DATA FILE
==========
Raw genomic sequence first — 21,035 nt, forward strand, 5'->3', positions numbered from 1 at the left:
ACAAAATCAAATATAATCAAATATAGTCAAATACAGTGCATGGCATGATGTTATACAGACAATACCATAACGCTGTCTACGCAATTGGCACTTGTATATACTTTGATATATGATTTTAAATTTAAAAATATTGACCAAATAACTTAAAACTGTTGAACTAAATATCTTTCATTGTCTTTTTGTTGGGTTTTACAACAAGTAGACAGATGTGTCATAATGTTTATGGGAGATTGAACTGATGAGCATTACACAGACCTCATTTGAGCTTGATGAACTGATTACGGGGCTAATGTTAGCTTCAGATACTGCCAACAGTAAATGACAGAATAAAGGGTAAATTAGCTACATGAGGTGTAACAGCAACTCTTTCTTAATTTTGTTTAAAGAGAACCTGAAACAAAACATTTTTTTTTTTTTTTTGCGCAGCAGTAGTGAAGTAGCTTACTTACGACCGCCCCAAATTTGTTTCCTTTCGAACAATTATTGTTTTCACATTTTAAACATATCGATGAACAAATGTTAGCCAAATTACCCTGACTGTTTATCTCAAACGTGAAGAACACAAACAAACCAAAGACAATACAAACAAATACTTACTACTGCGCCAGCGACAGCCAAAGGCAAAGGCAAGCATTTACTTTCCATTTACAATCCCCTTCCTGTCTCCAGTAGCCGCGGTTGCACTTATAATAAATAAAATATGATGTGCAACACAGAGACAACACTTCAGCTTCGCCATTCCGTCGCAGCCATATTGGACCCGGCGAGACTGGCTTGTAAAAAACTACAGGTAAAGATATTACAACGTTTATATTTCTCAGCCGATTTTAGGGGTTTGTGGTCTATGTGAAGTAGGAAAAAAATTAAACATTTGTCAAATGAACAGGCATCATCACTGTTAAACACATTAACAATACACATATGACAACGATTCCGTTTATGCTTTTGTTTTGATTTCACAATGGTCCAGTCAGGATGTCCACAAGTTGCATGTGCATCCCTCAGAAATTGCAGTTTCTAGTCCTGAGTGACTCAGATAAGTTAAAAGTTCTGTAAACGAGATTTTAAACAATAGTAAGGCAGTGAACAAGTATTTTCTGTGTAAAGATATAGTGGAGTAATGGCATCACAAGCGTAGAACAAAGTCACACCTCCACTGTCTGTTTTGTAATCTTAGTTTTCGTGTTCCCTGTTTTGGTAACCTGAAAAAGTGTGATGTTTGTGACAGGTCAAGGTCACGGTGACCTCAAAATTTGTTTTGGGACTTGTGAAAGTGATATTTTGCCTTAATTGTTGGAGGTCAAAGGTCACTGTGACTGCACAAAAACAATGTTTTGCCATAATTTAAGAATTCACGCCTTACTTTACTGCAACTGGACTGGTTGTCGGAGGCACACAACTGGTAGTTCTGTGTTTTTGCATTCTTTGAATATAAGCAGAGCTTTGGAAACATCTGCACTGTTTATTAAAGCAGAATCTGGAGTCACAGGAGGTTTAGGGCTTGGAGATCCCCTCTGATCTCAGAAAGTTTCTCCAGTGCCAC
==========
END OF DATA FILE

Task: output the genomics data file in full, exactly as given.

Raw genomic sequence first — 21,035 nt, forward strand, 5'->3', positions numbered from 1 at the left:
ACAAAATCAAATATAATCAAATATAGTCAAATACAGTGCATGGCATGATGTTATACAGACAATACCATAACGCTGTCTACGCAATTGGCACTTGTATATACTTTGATATATGATTTTAAATTTAAAAATATTGACCAAATAACTTAAAACTGTTGAACTAAATATCTTTCATTGTCTTTTTGTTGGGTTTTACAACAAGTAGACAGATGTGTCATAATGTTTATGGGAGATTGAACTGATGAGCATTACACAGACCTCATTTGAGCTTGATGAACTGATTACGGGGCTAATGTTAGCTTCAGATACTGCCAACAGTAAATGACAGAATAAAGGGTAAATTAGCTACATGAGGTGTAACAGCAACTCTTTCTTAATTTTGTTTAAAGAGAACCTGAAACAAAACATTTTTTTTTTTTTTTTGCGCAGCAGTAGTGAAGTAGCTTACTTACGACCGCCCCAAATTTGTTTCCTTTCGAACAATTATTGTTTTCACATTTTAAACATATCGATGAACAAATGTTAGCCAAATTACCCTGACTGTTTATCTCAAACGTGAAGAACACAAACAAACCAAAGACAATACAAACAAATACTTACTACTGCGCCAGCGACAGCCAAAGGCAAAGGCAAGCATTTACTTTCCATTTACAATCCCCTTCCTGTCTCCAGTAGCCGCGGTTGCACTTATAATAAATAAAATATGATGTGCAACACAGAGACAACACTTCAGCTTCGCCATTCCGTCGCAGCCATATTGGACCCGGCGAGACTGGCTTGTAAAAAACTACAGGTAAAGATATTACAACGTTTATATTTCTCAGCCGATTTTAGGGGTTTGTGGTCTATGTGAAGTAGGAAAAAAATTAAACATTTGTCAAATGAACAGGCATCATCACTGTTAAACACATTAACAATACACATATGACAACGATTCCGTTTATGCTTTTGTTTTGATTTCACAATGGTCCAGTCAGGATGTCCACAAGTTGCATGTGCATCCCTCAGAAATTGCAGTTTCTAGTCCTGAGTGACTCAGATAAGTTAAAAGTTCTGTAAACGAGATTTTAAACAATAGTAAGGCAGTGAACAAGTATTTTCTGTGTAAAGATATAGTGGAGTAATGGCATCACAAGCGTAGAACAAAGTCACACCTCCACTGTCTGTTTTGTAATCTTAGTTTTCGTGTTCCCTGTTTTGGTAACCTGAAAAAGTGTGATGTTTGTGACAGGTCAAGGTCACGGTGACCTCAAAATTTGTTTTGGGACTTGTGAAAGTGATATTTTGCCTTAATTGTTGGAGGTCAAAGGTCACTGTGACTGCACAAAAACAATGTTTTGCCATAATTTAAGAATTCACGCCTTACTTTACTGCAACTGGACTGGTTGTCGGAGGCACACAACTGGTAGTTCTGTGTTTTTGCATTCTTTGAATATAAGCAGAGCTTTGGAAACATCTGCACTGTTTATTAAAGCAGAATCTGGAGTCACAGGAGGTTTAGGGCTTGGAGATCCCCTCTGATCTCAGAAAGTTTCTCCAGTGCCAC